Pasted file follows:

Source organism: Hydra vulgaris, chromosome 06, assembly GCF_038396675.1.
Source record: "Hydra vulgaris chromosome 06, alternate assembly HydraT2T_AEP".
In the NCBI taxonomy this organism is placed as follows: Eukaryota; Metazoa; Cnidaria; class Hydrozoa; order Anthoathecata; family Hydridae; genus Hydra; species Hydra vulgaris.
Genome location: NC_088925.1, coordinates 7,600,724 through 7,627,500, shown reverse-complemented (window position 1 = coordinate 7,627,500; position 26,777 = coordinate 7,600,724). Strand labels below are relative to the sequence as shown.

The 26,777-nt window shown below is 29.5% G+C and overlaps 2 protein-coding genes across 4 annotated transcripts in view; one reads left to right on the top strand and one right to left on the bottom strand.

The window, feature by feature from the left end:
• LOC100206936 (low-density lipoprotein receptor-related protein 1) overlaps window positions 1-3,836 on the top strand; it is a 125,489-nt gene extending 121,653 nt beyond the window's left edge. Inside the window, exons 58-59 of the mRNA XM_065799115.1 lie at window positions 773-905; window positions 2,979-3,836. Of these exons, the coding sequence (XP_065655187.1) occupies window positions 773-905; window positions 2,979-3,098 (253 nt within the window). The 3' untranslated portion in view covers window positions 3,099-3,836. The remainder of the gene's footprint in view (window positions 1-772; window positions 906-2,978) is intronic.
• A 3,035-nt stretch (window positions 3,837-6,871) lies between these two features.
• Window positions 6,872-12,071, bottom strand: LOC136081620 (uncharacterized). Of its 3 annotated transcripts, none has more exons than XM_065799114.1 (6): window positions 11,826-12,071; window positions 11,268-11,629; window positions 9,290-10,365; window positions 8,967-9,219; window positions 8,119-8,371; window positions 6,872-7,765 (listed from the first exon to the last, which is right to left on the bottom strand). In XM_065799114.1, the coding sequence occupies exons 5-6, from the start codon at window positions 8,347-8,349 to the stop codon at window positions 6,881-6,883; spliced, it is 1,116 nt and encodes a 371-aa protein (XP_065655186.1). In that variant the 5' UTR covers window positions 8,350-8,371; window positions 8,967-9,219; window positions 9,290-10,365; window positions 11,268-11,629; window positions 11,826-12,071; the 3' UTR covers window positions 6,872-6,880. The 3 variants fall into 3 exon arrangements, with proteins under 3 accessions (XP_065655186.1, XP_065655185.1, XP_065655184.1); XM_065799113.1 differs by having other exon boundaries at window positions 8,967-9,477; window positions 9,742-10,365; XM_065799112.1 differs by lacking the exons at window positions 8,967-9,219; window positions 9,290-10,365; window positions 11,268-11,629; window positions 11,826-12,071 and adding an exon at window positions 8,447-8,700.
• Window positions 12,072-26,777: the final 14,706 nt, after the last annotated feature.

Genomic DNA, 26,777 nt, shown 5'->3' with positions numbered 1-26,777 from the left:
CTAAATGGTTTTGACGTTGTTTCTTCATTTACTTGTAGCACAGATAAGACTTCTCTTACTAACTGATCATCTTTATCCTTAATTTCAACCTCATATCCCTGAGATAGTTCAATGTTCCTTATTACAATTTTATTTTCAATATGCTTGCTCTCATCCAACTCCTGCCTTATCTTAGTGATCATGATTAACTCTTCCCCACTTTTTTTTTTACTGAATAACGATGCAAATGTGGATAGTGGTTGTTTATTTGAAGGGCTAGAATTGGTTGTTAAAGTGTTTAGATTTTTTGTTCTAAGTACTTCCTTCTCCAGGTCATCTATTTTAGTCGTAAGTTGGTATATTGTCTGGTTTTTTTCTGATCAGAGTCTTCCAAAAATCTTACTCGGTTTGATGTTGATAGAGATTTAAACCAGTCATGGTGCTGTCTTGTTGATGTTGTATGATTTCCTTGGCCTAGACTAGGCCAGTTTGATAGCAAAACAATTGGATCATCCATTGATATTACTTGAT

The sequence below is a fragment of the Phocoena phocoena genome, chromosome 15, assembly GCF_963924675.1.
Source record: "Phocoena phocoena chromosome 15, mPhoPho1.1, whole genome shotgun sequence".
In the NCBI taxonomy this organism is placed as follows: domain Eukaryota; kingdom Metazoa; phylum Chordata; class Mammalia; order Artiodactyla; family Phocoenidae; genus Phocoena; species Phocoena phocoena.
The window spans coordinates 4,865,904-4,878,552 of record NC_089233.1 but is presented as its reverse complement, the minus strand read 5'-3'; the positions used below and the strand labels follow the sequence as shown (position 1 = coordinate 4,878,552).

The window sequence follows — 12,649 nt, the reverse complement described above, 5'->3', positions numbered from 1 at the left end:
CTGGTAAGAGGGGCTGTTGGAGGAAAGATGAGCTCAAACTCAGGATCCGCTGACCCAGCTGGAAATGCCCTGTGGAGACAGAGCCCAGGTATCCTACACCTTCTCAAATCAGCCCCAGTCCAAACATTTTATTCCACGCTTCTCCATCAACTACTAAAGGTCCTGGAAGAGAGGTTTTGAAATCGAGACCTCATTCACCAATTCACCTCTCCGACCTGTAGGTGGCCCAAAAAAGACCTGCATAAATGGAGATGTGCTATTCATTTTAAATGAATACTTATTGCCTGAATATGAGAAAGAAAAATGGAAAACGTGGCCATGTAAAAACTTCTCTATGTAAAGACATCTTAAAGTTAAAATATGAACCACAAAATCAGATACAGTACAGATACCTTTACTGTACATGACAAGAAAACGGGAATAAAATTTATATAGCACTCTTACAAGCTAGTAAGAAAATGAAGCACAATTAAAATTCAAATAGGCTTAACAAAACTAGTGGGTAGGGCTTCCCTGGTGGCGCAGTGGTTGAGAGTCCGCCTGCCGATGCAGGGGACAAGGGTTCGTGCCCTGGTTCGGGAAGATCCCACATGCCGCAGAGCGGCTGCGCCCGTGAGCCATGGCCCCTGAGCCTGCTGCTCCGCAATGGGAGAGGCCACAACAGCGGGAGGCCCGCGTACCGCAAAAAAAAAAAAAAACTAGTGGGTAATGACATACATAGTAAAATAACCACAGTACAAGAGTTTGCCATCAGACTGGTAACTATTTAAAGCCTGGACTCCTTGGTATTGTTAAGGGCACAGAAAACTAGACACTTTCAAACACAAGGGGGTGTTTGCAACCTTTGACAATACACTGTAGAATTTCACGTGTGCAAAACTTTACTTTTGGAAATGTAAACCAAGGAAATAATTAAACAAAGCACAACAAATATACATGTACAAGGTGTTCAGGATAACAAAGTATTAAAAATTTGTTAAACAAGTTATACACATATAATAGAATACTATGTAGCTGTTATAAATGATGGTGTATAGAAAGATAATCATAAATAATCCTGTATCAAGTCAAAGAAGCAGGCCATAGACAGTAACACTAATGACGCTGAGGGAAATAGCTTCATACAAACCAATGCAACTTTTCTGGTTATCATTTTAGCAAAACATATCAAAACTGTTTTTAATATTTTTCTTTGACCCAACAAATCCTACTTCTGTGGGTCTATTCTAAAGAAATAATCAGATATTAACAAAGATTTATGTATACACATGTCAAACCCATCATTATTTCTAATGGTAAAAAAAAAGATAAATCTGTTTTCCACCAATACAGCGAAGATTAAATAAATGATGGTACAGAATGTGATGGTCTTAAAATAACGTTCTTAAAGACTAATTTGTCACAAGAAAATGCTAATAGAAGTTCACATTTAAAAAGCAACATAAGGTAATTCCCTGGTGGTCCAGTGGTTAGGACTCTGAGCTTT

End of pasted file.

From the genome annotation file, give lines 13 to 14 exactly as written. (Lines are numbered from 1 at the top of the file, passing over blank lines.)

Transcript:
The sequence below is a fragment of the Phocoena phocoena genome, chromosome 15, assembly GCF_963924675.1.
Source record: "Phocoena phocoena chromosome 15, mPhoPho1.1, whole genome shotgun sequence".